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Alibaba has signed a colocation datacentre deal with Vodafone in Germany, giving European enterprises locally hosted access to the Chinese firm’s public cloud services for the first time.
Speaking to Computer Weekly, Ethan Yu, vice-president of Alibaba Group and the general manager of Alibaba Cloud Global, said the opening of its first European datacentre is part of the firm’s ongoing efforts to expand the Alibaba brand worldwide.
This process kicked-off in earnest around March 2015, when the company set out plans to open its first datacentre outside of China, and is – said Yu – part of its bid to become one of the world’s leading cloud firms.
“We want to be one of the cloud leaders worldwide, and this is a very important step to serve our global client’s needs to achieve that goal,” he said.
Yu acknowledges the company is relatively unknown outside of China, and the company will be embarking on some brand awareness work in the continent to drive adoption of its cloud offerings, which span infrastructure, software, middleware and security services.
“On the security part we were able to help one of our cloud tenants defend against a DDoS attack of more than 450GB per second,” added Yu.
“We are developing our big data and deep learning capabilities as well, and we currently have the voice, video and picture recognition technology developed and also externalise our deep learning services to our cloud users. So we have the full range of products,” he said.
Alibaba’s German datacentre is one of four facilities the Amazon Web Services (AWS) challenger is bringing online before the end of 2016, as it presses ahead with its plans to expand its operations beyond its Chinese heartland.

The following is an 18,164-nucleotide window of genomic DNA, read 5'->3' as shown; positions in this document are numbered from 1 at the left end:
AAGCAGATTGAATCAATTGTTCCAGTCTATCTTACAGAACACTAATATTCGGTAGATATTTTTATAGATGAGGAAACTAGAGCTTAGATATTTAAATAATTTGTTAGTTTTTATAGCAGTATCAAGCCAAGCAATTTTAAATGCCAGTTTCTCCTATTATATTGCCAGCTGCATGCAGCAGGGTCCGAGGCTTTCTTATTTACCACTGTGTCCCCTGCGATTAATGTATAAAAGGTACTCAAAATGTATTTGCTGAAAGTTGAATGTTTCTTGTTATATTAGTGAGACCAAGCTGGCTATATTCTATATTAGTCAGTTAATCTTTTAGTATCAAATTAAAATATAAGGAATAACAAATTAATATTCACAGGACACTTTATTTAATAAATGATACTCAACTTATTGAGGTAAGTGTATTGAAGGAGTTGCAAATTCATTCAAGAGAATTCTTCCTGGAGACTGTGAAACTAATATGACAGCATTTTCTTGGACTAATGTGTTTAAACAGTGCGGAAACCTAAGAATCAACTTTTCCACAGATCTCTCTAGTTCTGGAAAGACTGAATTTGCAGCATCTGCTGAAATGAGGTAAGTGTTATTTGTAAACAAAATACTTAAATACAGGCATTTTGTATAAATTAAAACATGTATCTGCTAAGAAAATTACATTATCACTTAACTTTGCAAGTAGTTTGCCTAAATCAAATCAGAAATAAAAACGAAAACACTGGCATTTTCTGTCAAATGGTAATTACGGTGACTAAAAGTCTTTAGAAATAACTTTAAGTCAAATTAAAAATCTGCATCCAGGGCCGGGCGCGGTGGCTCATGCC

“Germany is located in the heart of Europe and will provide a very good network of coverage, and it also has very good infrastructure for a cloud datacentre to operate, in terms of the quality of its facilities and networks,” said Yu.
“Germany also represents an important economy in Europe, comprising a very sizeable IT audience, which is why we chose it as our first entry point into the continent.”
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All of these are leased, colocation facilities, rather than new builds, because the company does not want to add the expense of land ownership to its bottom line, Yu said.
“We do own all the hardware inside and provision all the software for Alibaba Cloud, and operate this cloud datacentre. So this is just a choice of how we expand our global datacentres,” he added.
When it comes to building out its European customers base, Yu said the plan is to target Chinese companies that already operate on the continent, as well as native organisations that need locally hosted cloud services.
“The existing Chinese customers would leverage our global infrastructure to place their overseas operations, which saves them lots of time and effort in finding their own colocation facility otherwise,” he said.
“Then there will be European customers coming on Alibaba clouds, looking to place their infrastructure elsewhere in the world, by drawing on the firm’s global datacentre portfolio.”
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